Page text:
Actor Jung Hae-in, 30, began his career only four years ago, but has already accomplished a great deal. He has recently risen to meteoric stardom thanks to his role in hit JTBC TV romance drama, Something in the Rain – the Korean title translates more directly as, Pretty Noona Who Buy Me Food.
In this romance drama, Jung plays Seo Joon-hee, a game designer in his early 30s who is free-spirited but determined when it comes to love. As one of the few Korean dramas to feature an older woman dating a younger man, Something in the Rain gave Jung the opportunity to experiment with the role on various emotional levels, portraying a character who is cute as well as romantic and passionate.
Jung’s appearances in previous drama series – Blood, Goblin and While You Were Sleeping – earned him steady popularity, and helped him to secure a part in Something in the Rain.
According to the Korea Reputation Center, Jung – who is known to be modest and humble – is the number one male model in brand value for commercials, followed by actor Gong Yoo and boy band Wanna One’s Kang Daniel.
Although he was busy lining up his next projects last Thursday, Jung managed to take time out from his schedule to meet with us for an interview in a cafe in Samcheong-dong, Seoul.
“I know for sure that my popularity will fade soon,” Jung told us. “I want to take deliberate steps to prove myself as an actor, so the audience will appreciate the character I play, not me.”
Q. Did you take some time out to rest following the conclusion of ‘Something in the Rain’?
A. Not really. Our drama finished on May 8, but I had other projects to finish off. I also visited Japan to promote Something in the Rain. It will be aired there from July.
Q. You’ve gained national popularity through this drama. Do you feel any different because of that?
A. I can definitely [say] our drama has received huge acclaim from the public. There were fans following us around on outdoor shoot sets. Words cannot describe how thankful I am to [have been] part of this drama. It was invaluable to work with such a notable director and an amazing partner.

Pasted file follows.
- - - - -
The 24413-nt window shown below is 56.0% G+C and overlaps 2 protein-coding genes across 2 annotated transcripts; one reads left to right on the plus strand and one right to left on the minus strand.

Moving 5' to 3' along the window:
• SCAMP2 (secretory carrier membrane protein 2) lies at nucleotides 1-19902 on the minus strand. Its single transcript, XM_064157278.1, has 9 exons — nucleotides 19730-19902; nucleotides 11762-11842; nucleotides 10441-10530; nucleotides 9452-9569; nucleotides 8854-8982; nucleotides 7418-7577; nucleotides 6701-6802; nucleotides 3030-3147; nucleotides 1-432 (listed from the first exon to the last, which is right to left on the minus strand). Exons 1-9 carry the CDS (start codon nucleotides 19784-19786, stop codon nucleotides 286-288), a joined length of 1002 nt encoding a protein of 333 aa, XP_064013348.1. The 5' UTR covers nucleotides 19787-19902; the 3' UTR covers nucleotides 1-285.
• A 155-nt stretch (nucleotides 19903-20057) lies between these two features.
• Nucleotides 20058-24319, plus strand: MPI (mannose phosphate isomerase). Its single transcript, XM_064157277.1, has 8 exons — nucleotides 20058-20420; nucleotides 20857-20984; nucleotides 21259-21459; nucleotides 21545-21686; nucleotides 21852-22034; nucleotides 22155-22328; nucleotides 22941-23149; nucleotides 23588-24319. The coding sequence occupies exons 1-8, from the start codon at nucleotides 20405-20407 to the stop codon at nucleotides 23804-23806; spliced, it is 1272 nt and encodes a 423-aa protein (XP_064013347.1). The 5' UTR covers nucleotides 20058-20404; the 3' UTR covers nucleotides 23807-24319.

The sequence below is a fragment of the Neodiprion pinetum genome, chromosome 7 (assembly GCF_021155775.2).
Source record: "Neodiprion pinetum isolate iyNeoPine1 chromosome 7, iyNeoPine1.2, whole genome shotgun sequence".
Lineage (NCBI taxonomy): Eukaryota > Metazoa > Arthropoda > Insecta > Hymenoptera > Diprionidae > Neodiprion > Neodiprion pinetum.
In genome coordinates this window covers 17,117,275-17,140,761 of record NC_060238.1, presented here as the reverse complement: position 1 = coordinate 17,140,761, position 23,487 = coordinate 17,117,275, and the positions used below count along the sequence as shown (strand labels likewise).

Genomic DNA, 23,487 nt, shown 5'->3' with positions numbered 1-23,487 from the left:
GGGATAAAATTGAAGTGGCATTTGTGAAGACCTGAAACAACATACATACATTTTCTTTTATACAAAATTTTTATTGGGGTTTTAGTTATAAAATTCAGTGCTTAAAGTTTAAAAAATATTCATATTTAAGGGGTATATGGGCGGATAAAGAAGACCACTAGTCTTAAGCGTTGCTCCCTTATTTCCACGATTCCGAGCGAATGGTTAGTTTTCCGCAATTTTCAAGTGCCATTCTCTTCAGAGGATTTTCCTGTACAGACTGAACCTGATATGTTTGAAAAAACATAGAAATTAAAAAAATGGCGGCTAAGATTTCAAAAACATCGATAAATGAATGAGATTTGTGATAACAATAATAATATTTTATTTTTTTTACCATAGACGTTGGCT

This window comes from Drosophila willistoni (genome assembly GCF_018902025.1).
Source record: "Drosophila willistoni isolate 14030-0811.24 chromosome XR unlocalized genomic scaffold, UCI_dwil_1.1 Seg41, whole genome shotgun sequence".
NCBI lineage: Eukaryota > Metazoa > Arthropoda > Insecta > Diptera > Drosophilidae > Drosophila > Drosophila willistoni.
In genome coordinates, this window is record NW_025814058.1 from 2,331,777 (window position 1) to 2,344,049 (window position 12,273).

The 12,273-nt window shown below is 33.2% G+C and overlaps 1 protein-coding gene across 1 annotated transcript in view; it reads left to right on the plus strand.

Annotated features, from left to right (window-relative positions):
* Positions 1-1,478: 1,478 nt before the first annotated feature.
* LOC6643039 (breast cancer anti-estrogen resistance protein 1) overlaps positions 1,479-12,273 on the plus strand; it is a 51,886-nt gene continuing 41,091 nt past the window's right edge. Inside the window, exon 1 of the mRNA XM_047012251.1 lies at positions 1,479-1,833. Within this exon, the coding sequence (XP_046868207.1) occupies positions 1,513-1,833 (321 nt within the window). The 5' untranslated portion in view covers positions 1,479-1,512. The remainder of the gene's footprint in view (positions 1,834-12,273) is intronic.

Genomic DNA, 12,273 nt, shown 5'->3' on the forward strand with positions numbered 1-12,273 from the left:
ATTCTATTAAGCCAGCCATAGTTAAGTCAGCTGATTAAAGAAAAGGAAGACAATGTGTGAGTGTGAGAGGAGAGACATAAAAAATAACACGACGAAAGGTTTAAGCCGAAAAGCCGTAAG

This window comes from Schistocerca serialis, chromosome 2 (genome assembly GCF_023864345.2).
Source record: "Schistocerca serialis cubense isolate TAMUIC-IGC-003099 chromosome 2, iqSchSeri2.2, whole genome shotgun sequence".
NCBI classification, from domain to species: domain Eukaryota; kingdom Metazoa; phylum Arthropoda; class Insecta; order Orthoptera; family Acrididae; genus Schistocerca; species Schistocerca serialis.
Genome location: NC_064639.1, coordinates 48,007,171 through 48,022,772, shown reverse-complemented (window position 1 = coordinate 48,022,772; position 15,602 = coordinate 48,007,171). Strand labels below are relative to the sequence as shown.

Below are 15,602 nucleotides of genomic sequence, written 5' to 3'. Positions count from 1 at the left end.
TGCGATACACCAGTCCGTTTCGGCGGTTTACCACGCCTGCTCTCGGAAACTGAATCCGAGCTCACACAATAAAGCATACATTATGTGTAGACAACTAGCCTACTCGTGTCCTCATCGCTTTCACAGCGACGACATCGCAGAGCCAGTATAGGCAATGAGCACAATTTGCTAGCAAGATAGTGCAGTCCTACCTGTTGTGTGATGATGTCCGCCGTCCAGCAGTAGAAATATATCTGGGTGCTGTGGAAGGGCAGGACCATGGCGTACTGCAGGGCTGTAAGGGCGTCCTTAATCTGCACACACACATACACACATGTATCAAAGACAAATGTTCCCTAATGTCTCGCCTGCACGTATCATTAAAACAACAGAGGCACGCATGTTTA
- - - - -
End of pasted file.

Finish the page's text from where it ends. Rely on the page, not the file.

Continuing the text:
Q. Speaking of your partner, how did it feel to play a leading role opposite Son Ye-jin?
A. At first, I was worried because I didn’t want to cause any trouble [to] Son’s career. One day Son texted me: “You are Seo Joon-hee, himself, so do whatever you like.” That message relieved the pressure and I started acting more naturally.
Q. With whom did you consult most about playing the role of Seo Joon-hee, your character in the drama?
A. I consulted with director Ahn Pan-seok whenever I had struggles understanding the character or a situation. Ahn is a competent director who had a reasonable shooting policy. Daily shooting took less than 12 hours a day, so the production staff and actors could get enough sleep and rest. Normally, they stay up all night for countless days while shooting a K-drama.
Q. Are there any similarities between you and your character?
A. We have similar personalities. Like Seo, I take my work seriously, but I’m a lighthearted person when surrounded by people. Also, we [are both] mature characters. Both my parents worked [when I was a child], so I spent a lot of time with my grandparents and had to look after my brother, who is seven years younger than me.
Q. Is it difficult to cope with sudden fame?
A. After the success of the drama [Something in the Rain], I received a lot of comments regarding my soaring popularity. I’m very grateful for the love and support, but I try not to feel too excited. I realise that it’s important to keep your pace and not expect anything big. If you compare yourself with others instead of appreciating things that you already have, happiness will be out of your reach. I got these tips from a book I’ve read recently, The Subtle Art of Not Giving a F*ck.
Q. You debuted at a relatively late age for an actor. Has that helped you to keep your pace?
A. I decided to pursue acting when I [was] serving in the army. Since I was already late in starting my career as an actor, I never felt anxious or nervous about gaining popularity. I try not to be affected by whether my reviews are good or bad at the moment. I try to move on no matter what. I think that’s necessary in order to act for a long time.
Q. Is there a particular role that you would like to play in the future?
A. I’m currently reviewing scenarios and scripts for my next project, but I don’t have a certain character in mind. I think a character that arouses sympathy or receives heartfelt applause would be great to play.
Q. Any plans to appear on any variety shows?
A. Although I appreciate [variety shows] very much, I would like to show more of myself as an actor for now.
This article originally appeared on Korea Times.